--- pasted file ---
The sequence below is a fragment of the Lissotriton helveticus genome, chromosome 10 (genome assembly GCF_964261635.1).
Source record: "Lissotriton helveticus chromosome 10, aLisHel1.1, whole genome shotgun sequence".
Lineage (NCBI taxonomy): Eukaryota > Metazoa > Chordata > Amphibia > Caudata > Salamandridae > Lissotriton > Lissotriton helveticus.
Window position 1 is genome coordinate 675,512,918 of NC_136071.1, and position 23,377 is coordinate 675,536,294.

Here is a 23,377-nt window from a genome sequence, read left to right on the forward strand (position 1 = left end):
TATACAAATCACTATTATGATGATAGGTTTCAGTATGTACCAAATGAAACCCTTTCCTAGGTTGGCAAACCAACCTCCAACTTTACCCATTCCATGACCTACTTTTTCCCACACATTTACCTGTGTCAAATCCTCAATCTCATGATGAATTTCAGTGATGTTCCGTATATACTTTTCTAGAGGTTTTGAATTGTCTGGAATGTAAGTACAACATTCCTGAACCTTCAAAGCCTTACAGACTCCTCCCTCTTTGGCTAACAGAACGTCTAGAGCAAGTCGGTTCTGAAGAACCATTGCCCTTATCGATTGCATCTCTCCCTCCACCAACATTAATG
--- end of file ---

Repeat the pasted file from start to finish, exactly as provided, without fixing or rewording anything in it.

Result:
The sequence below is a fragment of the Lissotriton helveticus genome, chromosome 10 (genome assembly GCF_964261635.1).
Source record: "Lissotriton helveticus chromosome 10, aLisHel1.1, whole genome shotgun sequence".
Lineage (NCBI taxonomy): Eukaryota > Metazoa > Chordata > Amphibia > Caudata > Salamandridae > Lissotriton > Lissotriton helveticus.
Window position 1 is genome coordinate 675,512,918 of NC_136071.1, and position 23,377 is coordinate 675,536,294.

Here is a 23,377-nt window from a genome sequence, read left to right on the forward strand (position 1 = left end):
TATACAAATCACTATTATGATGATAGGTTTCAGTATGTACCAAATGAAACCCTTTCCTAGGTTGGCAAACCAACCTCCAACTTTACCCATTCCATGACCTACTTTTTCCCACACATTTACCTGTGTCAAATCCTCAATCTCATGATGAATTTCAGTGATGTTCCGTATATACTTTTCTAGAGGTTTTGAATTGTCTGGAATGTAAGTACAACATTCCTGAACCTTCAAAGCCTTACAGACTCCTCCCTCTTTGGCTAACAGAACGTCTAGAGCAAGTCGGTTCTGAAGAACCATTGCCCTTATCGATTGCATCTCTCCCTCCACCAACATTAATG